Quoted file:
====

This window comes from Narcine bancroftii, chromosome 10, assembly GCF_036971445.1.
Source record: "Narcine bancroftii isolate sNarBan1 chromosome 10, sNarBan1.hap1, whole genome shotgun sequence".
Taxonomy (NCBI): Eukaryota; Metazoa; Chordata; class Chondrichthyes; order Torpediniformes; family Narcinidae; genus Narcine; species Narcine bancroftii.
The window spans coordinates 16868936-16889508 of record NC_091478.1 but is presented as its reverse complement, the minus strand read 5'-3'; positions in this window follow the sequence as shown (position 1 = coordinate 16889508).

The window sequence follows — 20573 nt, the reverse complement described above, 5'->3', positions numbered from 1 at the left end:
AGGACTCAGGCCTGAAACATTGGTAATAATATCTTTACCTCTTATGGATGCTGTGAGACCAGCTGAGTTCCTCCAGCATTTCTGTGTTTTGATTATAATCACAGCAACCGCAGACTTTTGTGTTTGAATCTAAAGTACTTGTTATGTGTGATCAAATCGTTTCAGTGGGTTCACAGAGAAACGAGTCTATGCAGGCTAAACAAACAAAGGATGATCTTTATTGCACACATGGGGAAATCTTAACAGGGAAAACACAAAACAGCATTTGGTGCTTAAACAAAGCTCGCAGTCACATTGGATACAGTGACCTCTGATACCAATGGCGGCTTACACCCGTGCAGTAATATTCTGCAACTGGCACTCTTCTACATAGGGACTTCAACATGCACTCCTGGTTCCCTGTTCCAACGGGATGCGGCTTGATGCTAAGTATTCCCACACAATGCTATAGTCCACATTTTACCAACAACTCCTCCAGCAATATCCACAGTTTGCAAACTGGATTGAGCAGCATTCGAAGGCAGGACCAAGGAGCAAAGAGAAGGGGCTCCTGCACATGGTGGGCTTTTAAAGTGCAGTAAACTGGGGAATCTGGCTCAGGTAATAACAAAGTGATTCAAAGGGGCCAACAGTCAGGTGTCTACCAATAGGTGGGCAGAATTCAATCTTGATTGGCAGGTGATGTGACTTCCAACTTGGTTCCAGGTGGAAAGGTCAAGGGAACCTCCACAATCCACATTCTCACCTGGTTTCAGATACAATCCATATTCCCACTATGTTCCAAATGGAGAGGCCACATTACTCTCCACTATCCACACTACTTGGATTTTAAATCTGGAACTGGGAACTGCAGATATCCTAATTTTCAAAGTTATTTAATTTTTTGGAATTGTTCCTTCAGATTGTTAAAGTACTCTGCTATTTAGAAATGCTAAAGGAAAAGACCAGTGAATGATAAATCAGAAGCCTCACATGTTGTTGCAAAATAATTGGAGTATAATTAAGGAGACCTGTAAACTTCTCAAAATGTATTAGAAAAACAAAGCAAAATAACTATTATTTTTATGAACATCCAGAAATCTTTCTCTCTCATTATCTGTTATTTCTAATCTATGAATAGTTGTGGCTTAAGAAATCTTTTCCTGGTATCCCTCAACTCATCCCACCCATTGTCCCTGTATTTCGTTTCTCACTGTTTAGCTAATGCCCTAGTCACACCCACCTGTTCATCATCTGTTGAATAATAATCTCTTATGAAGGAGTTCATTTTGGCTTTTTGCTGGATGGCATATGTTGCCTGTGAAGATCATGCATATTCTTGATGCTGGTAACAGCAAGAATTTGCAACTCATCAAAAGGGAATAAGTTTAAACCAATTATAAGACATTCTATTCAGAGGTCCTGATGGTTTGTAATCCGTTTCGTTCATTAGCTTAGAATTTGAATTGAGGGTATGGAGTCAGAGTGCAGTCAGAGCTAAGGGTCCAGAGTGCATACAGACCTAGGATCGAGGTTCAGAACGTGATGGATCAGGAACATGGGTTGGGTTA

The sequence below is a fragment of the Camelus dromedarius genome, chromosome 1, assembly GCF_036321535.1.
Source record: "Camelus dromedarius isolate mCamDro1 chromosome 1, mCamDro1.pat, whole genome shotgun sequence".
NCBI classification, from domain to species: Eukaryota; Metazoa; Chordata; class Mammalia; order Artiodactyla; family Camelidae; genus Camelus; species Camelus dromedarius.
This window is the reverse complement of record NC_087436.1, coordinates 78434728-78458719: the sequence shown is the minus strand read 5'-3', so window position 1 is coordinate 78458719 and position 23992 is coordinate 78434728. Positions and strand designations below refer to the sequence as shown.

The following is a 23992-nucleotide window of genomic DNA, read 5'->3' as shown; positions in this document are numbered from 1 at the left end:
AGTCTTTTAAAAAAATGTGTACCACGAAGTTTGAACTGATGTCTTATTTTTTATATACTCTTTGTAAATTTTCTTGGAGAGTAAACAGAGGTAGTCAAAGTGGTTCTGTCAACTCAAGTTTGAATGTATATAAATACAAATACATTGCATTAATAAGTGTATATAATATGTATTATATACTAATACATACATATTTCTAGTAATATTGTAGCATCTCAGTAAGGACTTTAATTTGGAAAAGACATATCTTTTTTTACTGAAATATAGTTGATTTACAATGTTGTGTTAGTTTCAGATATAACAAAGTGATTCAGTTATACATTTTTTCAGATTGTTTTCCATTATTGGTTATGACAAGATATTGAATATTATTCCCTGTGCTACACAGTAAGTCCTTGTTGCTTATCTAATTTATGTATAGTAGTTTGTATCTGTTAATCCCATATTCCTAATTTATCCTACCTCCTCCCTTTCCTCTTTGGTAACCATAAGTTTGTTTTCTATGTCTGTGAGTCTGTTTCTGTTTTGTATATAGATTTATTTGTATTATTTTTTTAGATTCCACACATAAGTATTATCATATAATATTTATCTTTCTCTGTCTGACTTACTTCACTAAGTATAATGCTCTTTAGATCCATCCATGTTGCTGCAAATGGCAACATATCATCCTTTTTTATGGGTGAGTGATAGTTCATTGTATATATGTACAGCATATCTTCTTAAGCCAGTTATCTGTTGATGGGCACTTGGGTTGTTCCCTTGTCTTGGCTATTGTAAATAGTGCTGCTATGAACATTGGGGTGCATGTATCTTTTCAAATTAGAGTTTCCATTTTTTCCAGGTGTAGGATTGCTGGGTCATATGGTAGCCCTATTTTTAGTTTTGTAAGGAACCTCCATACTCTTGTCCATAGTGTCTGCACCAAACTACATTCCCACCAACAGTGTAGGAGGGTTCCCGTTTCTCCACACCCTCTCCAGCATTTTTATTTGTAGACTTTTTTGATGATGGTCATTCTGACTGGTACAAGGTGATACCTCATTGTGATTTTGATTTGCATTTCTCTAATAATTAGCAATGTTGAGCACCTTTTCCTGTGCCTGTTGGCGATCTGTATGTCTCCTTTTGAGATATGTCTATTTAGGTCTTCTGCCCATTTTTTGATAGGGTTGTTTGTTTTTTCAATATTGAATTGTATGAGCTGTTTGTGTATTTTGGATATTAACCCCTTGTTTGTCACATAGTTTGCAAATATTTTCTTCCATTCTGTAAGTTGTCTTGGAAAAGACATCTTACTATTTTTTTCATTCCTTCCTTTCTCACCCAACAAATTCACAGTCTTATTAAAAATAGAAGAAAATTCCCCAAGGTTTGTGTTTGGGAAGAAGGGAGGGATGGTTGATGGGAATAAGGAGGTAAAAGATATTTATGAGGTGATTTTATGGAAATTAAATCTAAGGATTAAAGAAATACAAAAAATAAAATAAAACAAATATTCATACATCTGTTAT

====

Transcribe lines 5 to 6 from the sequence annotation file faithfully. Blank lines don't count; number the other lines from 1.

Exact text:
The window sequence follows — 20573 nt, the reverse complement described above, 5'->3', positions numbered from 1 at the left end:
AGGACTCAGGCCTGAAACATTGGTAATAATATCTTTACCTCTTATGGATGCTGTGAGACCAGCTGAGTTCCTCCAGCATTTCTGTGTTTTGATTATAATCACAGCAACCGCAGACTTTTGTGTTTGAATCTAAAGTACTTGTTATGTGTGATCAAATCGTTTCAGTGGGTTCACAGAGAAACGAGTCTATGCAGGCTAAACAAACAAAGGATGATCTTTATTGCACACATGGGGAAATCTTAACAGGGAAAACACAAAACAGCATTTGGTGCTTAAACAAAGCTCGCAGTCACATTGGATACAGTGACCTCTGATACCAATGGCGGCTTACACCCGTGCAGTAATATTCTGCAACTGGCACTCTTCTACATAGGGACTTCAACATGCACTCCTGGTTCCCTGTTCCAACGGGATGCGGCTTGATGCTAAGTATTCCCACACAATGCTATAGTCCACATTTTACCAACAACTCCTCCAGCAATATCCACAGTTTGCAAACTGGATTGAGCAGCATTCGAAGGCAGGACCAAGGAGCAAAGAGAAGGGGCTCCTGCACATGGTGGGCTTTTAAAGTGCAGTAAACTGGGGAATCTGGCTCAGGTAATAACAAAGTGATTCAAAGGGGCCAACAGTCAGGTGTCTACCAATAGGTGGGCAGAATTCAATCTTGATTGGCAGGTGATGTGACTTCCAACTTGGTTCCAGGTGGAAAGGTCAAGGGAACCTCCACAATCCACATTCTCACCTGGTTTCAGATACAATCCATATTCCCACTATGTTCCAAATGGAGAGGCCACATTACTCTCCACTATCCACACTACTTGGATTTTAAATCTGGAACTGGGAACTGCAGATATCCTAATTTTCAAAGTTATTTAATTTTTTGGAATTGTTCCTTCAGATTGTTAAAGTACTCTGCTATTTAGAAATGCTAAAGGAAAAGACCAGTGAATGATAAATCAGAAGCCTCACATGTTGTTGCAAAATAATTGGAGTATAATTAAGGAGACCTGTAAACTTCTCAAAATGTATTAGAAAAACAAAGCAAAATAACTATTATTTTTATGAACATCCAGAAATCTTTCTCTCTCATTATCTGTTATTTCTAATCTATGAATAGTTGTGGCTTAAGAAATCTTTTCCTGGTATCCCTCAACTCATCCCACCCATTGTCCCTGTATTTCGTTTCTCACTGTTTAGCTAATGCCCTAGTCACACCCACCTGTTCATCATCTGTTGAATAATAATCTCTTATGAAGGAGTTCATTTTGGCTTTTTGCTGGATGGCATATGTTGCCTGTGAAGATCATGCATATTCTTGATGCTGGTAACAGCAAGAATTTGCAACTCATCAAAAGGGAATAAGTTTAAACCAATTATAAGACATTCTATTCAGAGGTCCTGATGGTTTGTAATCCGTTTCGTTCATTAGCTTAGAATTTGAATTGAGGGTATGGAGTCAGAGTGCAGTCAGAGCTAAGGGTCCAGAGTGCATACAGACCTAGGATCGAGGTTCAGAACGTGATGGATCAGGAACATGGGTTGGGTTA